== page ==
A Reference Grammar of Dhimal
Tribhuvan University, Nepal
This study analyzes the grammar of Dhimal, a Tibeto-Burman language spoken in the far eastern Tarai region of Nepal in the framework of the functional-typological grammar developed by Givón (2001a, b). According to the census (2011), the total number of the Dhimal is 26, 298 which comprise 0.09% of the total population of Nepal. The main objective of this study is to prepare a reference grammar of Dhimal. Most of the examples presented in this study are drawn from naturally occurring texts.
In this study, Dhimal lexicon is categorized in terms of the major and minor word classes. Simple clauses are broadly classified as non-verbal and verbal predicates. Dhimal employs the nominative-accusative case marking scheme. Dhimal is an SOV ordered language. However, the constituents of the clause may be permuted within the clause for pragmatic purposes. Dhimal exhibits morphologically marked past, present and future tenses. Personal pronouns show three persons and three numbers distinction. Honorificity exhibits neutral vs. affinal contrast. The grammar of pronouns and grammatical agreement are morphological devices to encode the referential coherence. Verbs with clausal complements include modal-aspectual, manipulation and perception-cognition-utterance verbs.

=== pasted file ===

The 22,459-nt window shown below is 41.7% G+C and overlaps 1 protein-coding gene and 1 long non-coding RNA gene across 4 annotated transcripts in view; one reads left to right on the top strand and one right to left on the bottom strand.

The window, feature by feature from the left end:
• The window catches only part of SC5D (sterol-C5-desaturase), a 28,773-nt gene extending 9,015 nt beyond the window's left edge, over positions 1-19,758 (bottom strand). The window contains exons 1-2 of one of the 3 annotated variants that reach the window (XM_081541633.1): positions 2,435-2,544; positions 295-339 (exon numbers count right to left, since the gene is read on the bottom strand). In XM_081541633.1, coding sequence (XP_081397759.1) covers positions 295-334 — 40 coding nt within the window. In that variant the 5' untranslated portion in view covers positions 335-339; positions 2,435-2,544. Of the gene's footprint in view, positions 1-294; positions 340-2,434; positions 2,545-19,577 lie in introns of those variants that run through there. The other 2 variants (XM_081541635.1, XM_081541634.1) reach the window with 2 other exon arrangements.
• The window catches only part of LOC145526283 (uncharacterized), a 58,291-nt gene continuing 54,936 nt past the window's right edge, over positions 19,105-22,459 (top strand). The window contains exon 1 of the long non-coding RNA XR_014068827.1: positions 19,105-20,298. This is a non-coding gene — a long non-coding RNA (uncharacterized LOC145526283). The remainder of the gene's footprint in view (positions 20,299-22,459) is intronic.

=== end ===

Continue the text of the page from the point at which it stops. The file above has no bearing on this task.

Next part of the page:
Causativization is primarily morphological. The widely used way to put the verb of the relative clause is in nominalized form. Discourse particles, intonation and constituent order may be utilized in contrastive focus and marked topic constructions. The non-declarative speech acts include interrogative, imperative, optative, hortative and imperious types. The adverbial subordinate clauses are either marked through the subordinating morphemes attached to the dependent clause or through the special non-finite verb forms. Dhimal exhibits a number of typologically interesting features.
The author (PhD in linguistics) is a lecturer in linguistics at Central Department of Linguistics, Tribhuvan University, Kathmandu, Nepal. He has specialized in Tibeto-Burman linguistics, language documentation and linguistic field-work.
ISBN 9783862888245. Languages of the World/Materials 508. 314pp. 2017.